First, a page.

4. Onions and Garlic
    These foods are part of the Allium family, and include leeks and chives in addition to onions and garlic. All of these foods have the potential to cause red blood cell damage if consumed in large quantities. The AKC states that the stronger the Allium plant, the more toxic it is to dogs. Therefore garlic should always be avoided – even garlic powder.

    Allium plants like onions and garlic can cause anemia in dogs if enough are ingested. Symptoms of anemia include pale gums, weakness, and even collapsing. The red blood cell damage that these plants cause can lead to kidney failure if too many are eaten. It’s important to watch your dog for several days after it eats any onions or garlic. Symptoms sometimes take a few days to show themselves. But watch closely. If a case is severe enough, a blood transfusion may be necessary.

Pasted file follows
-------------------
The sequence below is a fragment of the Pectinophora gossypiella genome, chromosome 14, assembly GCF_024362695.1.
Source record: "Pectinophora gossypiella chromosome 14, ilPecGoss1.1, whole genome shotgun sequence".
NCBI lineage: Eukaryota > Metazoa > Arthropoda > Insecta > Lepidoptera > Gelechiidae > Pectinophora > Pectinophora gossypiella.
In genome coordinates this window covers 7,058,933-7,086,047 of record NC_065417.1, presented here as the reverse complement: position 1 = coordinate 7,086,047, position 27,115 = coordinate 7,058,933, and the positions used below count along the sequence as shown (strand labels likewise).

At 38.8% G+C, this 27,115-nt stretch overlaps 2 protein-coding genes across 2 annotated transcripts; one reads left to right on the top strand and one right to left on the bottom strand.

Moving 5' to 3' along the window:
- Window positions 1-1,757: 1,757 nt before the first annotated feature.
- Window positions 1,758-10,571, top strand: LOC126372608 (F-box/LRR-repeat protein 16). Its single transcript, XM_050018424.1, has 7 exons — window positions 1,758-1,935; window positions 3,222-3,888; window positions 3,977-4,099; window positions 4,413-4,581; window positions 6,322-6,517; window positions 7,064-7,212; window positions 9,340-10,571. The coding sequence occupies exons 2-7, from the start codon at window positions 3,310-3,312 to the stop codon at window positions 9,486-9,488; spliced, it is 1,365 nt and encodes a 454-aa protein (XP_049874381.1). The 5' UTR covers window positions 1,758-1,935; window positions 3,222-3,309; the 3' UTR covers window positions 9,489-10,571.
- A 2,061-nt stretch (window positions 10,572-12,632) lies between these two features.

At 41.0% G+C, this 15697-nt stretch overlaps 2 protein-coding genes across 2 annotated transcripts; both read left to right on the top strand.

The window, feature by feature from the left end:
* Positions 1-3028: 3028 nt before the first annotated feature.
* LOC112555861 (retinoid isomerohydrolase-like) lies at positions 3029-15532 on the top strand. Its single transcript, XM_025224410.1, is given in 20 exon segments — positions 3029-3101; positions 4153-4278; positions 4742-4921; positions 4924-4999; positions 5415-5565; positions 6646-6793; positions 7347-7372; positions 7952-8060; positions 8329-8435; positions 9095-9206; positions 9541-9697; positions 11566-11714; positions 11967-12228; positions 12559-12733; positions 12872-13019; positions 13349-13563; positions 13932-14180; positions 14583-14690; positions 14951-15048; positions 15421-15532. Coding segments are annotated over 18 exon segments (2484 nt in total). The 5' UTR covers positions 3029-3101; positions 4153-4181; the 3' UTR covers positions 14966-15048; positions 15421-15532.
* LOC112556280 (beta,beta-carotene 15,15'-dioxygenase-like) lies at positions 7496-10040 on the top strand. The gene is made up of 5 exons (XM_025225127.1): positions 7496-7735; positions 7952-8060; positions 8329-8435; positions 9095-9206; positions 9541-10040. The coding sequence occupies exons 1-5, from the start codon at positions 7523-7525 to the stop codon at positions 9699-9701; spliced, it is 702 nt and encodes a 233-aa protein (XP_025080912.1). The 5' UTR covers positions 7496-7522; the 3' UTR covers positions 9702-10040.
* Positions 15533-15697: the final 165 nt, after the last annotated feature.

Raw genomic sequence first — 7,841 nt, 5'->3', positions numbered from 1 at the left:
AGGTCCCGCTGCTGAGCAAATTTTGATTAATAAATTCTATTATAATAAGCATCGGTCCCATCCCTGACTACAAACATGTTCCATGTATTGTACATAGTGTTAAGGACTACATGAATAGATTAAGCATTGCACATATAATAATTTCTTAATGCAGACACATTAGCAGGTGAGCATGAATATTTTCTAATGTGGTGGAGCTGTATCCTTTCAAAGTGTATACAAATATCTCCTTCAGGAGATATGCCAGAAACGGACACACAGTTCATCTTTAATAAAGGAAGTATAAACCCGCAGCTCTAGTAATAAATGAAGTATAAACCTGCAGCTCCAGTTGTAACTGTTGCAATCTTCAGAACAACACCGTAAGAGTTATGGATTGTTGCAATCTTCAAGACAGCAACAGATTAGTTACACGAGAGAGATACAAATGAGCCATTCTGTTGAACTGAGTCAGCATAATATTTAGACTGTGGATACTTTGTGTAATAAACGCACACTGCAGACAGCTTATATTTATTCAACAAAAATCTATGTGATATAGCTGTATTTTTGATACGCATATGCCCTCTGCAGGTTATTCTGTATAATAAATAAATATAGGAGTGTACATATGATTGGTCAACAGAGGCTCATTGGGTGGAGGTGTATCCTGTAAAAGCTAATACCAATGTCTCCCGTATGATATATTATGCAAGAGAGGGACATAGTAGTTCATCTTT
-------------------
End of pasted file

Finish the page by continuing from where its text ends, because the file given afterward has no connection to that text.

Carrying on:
5. Macadamia Nuts
    This is actually one of the most poisonous foods you can feed a dog, and also one of the more recent discoveries, according to the Huffington Post. Currently it is unknown what in macadamia nuts actually causes harm to dogs. After ingestion, the common side effects include vomiting, increased body temperature, and lack of coordination. Weakness and the inability to walk may also occur, due to the macadamia nut’s effect on the nervous system.

    The MSPCA says that most dogs will recover from ingestion within 24 to 48 hours, but those hours will be difficult for the dog. Depending on how many nuts were ingested and how your dog is affected by them, permanent damage could occur. Seek veterinary assistance if you believe your dog has eaten macadamia nuts.

  6. Xylitol